According to MacPhail, there’s good cause to worry, but not to panic, yet. China’s experts sounding the alarm this early is a sign that the system is working as intended. She also said these kinds of alerts and alarms happen all the time. “Most of the time that stuff is ignored by the public,” she said. “You don't know that this is normal.”

Katherine Mason, a medical anthropologist and an assistant professor at Brown University, said that the world is prepared for the flu in a way it wasn’t for the coronavirus. “Everyone always thought the next pandemic was going to be an influenza pandemic,” she told VICE on the phone. “Every year you get news of some new strain of flu … [scientists] have spent a lot of time and resources trying to be able to anticipate the flu, which is partly why Covid-19 caught people off guard.”

Nidia Trovao, a virologist at the National Institute of Health, said she’s watching the new H1N1 strain but isn’t particularly worried about it. “I think the probability of having two pandemics simultaneously is really really low,” she told VICE over the phone. She said that the virus has made the jump from human to pig, but only in the workers in close proximity to the swine. It has yet to move from human to human. “The big evolutionary hurdle is for the virus to gain the capacity for human to human transmission.”


Flu is watched so closely because, in the past, it’s been devastating. The 1918 flu pandemic was a predecessor of H1N1. While it’s often called “the Spanish Flu,” epidemiologists traced its origins to pig farms in Kansas, where it spread through U.S. Army bases and into the wider world. Epidemiologist and historians estimate that the flu killed more than 50 million people worldwide. It was devastating, but scientists learned a lot about how to fight a global influenza pandemic.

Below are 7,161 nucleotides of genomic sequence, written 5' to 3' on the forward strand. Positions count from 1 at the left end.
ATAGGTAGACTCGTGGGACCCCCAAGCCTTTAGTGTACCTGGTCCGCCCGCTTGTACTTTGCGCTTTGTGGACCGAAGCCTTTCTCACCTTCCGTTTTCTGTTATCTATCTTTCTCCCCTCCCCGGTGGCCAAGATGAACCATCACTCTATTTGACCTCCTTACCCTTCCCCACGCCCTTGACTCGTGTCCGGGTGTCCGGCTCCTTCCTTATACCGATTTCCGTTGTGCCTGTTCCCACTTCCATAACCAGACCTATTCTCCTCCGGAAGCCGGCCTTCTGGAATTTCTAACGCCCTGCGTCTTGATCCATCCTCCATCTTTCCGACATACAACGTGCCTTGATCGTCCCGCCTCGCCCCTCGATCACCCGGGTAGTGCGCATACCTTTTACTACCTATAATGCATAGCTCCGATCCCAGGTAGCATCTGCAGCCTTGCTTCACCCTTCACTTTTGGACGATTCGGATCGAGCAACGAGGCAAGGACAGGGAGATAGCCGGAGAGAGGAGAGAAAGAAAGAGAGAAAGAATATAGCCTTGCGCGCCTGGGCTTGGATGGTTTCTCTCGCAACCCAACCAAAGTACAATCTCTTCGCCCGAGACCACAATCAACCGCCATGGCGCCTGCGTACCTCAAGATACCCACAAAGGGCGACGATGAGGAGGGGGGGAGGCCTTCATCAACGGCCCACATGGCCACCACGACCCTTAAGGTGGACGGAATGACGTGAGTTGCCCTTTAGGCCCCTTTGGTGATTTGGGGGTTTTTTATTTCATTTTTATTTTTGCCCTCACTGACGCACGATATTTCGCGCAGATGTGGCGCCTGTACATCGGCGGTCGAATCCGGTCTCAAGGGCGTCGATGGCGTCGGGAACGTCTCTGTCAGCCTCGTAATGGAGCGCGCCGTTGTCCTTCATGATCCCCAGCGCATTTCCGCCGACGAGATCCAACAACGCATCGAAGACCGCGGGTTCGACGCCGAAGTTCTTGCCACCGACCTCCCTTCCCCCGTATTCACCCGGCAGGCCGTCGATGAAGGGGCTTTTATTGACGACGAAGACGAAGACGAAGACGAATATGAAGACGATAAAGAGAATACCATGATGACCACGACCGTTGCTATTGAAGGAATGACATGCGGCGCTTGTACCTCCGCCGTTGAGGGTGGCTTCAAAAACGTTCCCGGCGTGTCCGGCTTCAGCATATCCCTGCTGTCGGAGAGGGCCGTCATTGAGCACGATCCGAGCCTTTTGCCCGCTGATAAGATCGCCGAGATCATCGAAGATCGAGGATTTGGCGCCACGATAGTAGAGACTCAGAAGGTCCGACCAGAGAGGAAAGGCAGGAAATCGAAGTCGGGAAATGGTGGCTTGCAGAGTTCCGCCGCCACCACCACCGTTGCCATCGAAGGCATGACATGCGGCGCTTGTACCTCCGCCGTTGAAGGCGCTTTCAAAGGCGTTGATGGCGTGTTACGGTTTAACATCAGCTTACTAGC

The concept of social distancing and wearing masks to prevent the spread of infection were lessons learned during the 1918 pandemic. One of the reasons that the flu spread so fast was because of the close quarters assigned to troops in the U.S. military. Much of the world’s modern health system and America’s modern mliitary’s sanitation practices are direct results of what we learned during the 1918 pandemic.

“This is actually a system that's working that's been in place for a long time,” MacPhail said. “And scientists are relatively on top of it.”

Health measures are already in place

According to MacPhail, the world is better positioned to deal with a flu outbreak than any other infectious disease, even Covid-19. “In some ways, this is the best possible time that's ever been for a new dangerous flu, and this one isn't even that dangerous. It looks like the cases in people are pretty mild,” she said.